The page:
Taliban kills dozens in days-long attempt to retake former Afghan stronghold
KABUL, Afghanistan — The Taliban has amassed hundreds of fighters in Helmand province in its most ambitious attempt this year to seize ground as the U.S. combat mission winds down in Afghanistan, according to Afghan officials.
The fighting has gone on for nearly a week in the southern province, a former Taliban stronghold, demonstrating the insurgency's ability to mobilize against much improved, but still inexperienced, Afghan security forces.
As of Saturday, the toll from the violence remained unclear, but at least several dozen civilians, soldiers and police officers have been killed, Afghan officials said.
“It was a coordinated and organized attack on northern Helmand,” said Omer Zowak, the provincial spokesman. “Afghan security forces have pushed the Taliban back ... but they are resisting in some parts of Sangin district.”
Sangin, the main target of the Taliban offensive, lies in a valley along the Helmand River where for years insurgents have staged periodic attacks on Afghan and international troops. Last week, 45 civilians were killed in Sangin alone and 4,000 more were displaced, according to the district governor, Sulaiman Shah.
“The Taliban booby-trapped people's home, putting bombs in front of their houses,” Shah said. “The situation was very bad.”
When U.S. troops began to leave Helmand last year, many American officials predicted that the Taliban would attempt to dominate the Afghan forces left in charge of Sangin. For years, the district's poppy harvest and drug production centers were a financial boon to insurgents. Over the past two summers, though, the Taliban appeared to make retaking Sangin a priority.
Last week's fighting spread to the districts surrounding Sangin, prompting reinforcements to be sent to the area. Top Afghan commanders flew over the area in helicopters from Kabul to assess the situation.
The assault appears to be the insurgents' most effective attempt to date to gain ground in Helmand.
A spokesman for the Interior Ministry, Sediq Sediqi, suggested that more than 1,000 insurgents were involved in the attack. But Afghan officials insisted that the fighting was nearing an end, with troops refusing to cede territory.
“The clearing operation is going on. We've killed hundreds of Taliban fighters,” said Gen. Zahir Azimi, a spokesman for the Afghan National Army, who added that the Taliban had failed in its bid to destabilize Helmand.
The Taliban said its efforts had yielded enormous gains. On its official website, the organization claimed to have overrun five government outposts in Sangin.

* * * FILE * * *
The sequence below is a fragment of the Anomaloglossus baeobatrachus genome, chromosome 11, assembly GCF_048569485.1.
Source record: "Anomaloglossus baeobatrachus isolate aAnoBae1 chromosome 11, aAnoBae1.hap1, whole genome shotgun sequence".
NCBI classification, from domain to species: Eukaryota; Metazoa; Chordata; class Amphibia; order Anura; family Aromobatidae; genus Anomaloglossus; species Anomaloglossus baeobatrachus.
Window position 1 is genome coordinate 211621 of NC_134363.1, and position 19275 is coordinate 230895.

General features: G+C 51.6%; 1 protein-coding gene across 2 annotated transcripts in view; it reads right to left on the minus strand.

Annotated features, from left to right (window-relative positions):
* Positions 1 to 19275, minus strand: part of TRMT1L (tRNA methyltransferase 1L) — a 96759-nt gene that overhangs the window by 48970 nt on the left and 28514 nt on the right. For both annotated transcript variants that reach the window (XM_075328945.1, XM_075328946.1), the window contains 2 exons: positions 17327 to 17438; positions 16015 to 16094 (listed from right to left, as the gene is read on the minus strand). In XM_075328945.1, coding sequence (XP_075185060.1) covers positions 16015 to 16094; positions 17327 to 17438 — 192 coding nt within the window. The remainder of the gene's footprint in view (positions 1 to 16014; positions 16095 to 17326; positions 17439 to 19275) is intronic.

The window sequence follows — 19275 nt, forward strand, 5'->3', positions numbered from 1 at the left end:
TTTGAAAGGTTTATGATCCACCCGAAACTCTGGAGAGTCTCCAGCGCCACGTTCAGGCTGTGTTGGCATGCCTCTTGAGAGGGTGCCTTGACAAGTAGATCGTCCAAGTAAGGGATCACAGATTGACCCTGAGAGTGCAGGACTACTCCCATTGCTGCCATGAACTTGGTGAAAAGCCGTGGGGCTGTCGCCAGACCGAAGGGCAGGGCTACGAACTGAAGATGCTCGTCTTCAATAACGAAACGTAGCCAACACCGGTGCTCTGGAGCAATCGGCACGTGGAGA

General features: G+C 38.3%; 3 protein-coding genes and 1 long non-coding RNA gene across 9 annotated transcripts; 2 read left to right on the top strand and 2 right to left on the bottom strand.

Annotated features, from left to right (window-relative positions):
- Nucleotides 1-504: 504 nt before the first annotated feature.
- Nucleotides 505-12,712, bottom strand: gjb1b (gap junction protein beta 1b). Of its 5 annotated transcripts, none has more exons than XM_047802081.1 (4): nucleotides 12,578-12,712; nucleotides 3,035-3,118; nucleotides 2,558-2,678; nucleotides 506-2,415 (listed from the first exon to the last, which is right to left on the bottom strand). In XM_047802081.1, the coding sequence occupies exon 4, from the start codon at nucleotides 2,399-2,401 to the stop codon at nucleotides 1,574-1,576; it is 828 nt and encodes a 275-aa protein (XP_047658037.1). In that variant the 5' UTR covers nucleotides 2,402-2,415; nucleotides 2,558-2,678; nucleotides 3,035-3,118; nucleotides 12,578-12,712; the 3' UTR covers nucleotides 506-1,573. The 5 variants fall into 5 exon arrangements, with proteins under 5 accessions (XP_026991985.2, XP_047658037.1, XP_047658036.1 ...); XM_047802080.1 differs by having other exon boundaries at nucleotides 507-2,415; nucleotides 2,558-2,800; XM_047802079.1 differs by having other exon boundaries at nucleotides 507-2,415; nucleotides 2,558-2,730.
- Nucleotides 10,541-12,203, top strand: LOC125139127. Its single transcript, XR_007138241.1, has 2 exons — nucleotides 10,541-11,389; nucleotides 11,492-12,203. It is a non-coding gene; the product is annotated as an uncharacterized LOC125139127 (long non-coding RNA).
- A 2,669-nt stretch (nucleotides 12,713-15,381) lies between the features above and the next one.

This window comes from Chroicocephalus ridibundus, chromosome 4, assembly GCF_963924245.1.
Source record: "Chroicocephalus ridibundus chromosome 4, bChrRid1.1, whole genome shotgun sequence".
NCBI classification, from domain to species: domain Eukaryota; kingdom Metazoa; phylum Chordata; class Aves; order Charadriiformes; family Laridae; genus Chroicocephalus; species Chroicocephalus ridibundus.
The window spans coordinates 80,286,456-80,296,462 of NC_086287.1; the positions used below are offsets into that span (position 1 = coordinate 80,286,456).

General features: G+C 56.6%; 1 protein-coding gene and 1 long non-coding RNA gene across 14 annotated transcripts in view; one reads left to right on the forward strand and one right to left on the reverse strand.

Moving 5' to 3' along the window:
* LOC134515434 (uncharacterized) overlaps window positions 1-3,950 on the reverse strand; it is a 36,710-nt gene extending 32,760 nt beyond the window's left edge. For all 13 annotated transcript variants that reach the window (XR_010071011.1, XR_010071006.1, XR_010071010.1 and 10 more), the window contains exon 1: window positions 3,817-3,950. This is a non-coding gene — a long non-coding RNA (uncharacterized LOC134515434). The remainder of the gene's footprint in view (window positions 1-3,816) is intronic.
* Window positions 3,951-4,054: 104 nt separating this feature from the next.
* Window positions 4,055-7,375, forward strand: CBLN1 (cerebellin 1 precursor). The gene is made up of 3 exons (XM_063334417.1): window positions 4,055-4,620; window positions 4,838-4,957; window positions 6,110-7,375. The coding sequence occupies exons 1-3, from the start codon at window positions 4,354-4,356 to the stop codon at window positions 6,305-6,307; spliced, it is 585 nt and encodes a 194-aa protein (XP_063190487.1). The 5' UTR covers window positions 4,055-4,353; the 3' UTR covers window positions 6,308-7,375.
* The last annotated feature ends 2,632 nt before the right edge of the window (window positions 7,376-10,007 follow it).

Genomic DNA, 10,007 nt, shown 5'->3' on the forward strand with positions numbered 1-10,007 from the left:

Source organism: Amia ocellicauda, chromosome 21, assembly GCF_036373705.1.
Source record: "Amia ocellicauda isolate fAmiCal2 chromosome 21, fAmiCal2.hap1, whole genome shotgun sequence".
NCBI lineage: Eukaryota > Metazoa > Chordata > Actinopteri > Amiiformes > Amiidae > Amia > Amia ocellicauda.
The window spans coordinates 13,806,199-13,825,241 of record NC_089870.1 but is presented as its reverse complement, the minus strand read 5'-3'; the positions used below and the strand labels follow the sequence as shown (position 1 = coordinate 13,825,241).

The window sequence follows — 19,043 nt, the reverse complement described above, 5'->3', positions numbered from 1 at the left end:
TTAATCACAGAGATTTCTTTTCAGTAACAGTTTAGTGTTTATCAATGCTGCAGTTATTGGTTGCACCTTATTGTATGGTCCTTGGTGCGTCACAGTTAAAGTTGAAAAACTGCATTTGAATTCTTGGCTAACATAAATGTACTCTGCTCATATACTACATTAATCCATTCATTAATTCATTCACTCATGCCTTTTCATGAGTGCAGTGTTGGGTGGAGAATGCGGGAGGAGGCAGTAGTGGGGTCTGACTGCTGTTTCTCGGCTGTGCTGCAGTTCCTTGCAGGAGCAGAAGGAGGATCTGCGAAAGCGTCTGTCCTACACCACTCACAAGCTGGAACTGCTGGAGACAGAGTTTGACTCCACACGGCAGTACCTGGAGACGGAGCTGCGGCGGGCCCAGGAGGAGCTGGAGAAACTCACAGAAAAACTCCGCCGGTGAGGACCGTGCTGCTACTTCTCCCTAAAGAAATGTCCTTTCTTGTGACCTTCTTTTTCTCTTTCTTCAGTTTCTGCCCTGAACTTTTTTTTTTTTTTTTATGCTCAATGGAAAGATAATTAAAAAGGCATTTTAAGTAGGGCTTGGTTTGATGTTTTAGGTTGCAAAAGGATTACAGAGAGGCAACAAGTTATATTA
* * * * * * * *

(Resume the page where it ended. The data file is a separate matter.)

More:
After the troop surge in 2009, thousands of Marines were sent to northern Helmand, where the casualty rate was among the highest in the war. The gains at that time attracted attention from Washington.
In March 2011, Defense Secretary Robert Gates called Sangin “a major strategic breakthrough.”
Security has deteriorated significantly since then. Afghan officials still believe the government's hold on the district can be sustained, but their belief is conditional.
“I do believe in the Afghan security forces, but I have a demand for the international community. Before they leave, they should equip our army and police with mortar equipment and strengthen our air force,” said Shah.
Show commenting policy
TribLive commenting policy
You are solely responsible for your comments and by using TribLive.com you agree to our Terms of Service.
We moderate comments. Our goal is to provide substantive commentary for a general readership. By screening submissions, we provide a space where readers can share intelligent and informed commentary that enhances the quality of our news and information.
While most comments will be posted if they are on-topic and not abusive, moderating decisions are subjective. We will make them as carefully and consistently as we can. Because of the volume of reader comments, we cannot review individual moderation decisions with readers.
We value thoughtful comments representing a range of views that make their point quickly and politely. We make an effort to protect discussions from repeated comments either by the same reader or different readers.
We follow the same standards for taste as the daily newspaper. A few things we won't tolerate: personal attacks, obscenity, vulgarity, profanity (including expletives and letters followed by dashes), commercial promotion, impersonations, incoherence, proselytizing and SHOUTING. Don't include URLs to Web sites.
We do not edit comments. They are either approved or deleted. We reserve the right to edit a comment that is quoted or excerpted in an article. In this case, we may fix spelling and punctuation.
We welcome strong opinions and criticism of our work, but we don't want comments to become bogged down with discussions of our policies and we will moderate accordingly.
We appreciate it when readers and people quoted in articles or blog posts point out errors of fact or emphasis and will investigate all assertions. But these suggestions should be sent via e-mail. To avoid distracting other readers, we won't publish comments that suggest a correction. Instead, corrections will be made in a blog post or in an article.
- 3 American contractors killed in apparent Afghan ‘insider attack’
- Deadly attacks pinned on ISIS
- Have another baby, Chinese officials coax couples
- Hezbollah, Israel signal desire to curb fighting
- Hostage deadline passes as confusion reigns over terms of swap with ISIS
- Rescue workers seek survivors in rubble of children’s hospital
- Putin calls threat of more sanctions ‘short-sighted’
- Jewish leaders fear another Auschwitz
- ISIS affiliate claims hotel bombing in Libya that killed 10, including American
- 10 troops die as Greek fighter jet crashes during NATO training
- Colombians celebrate Miss Universe title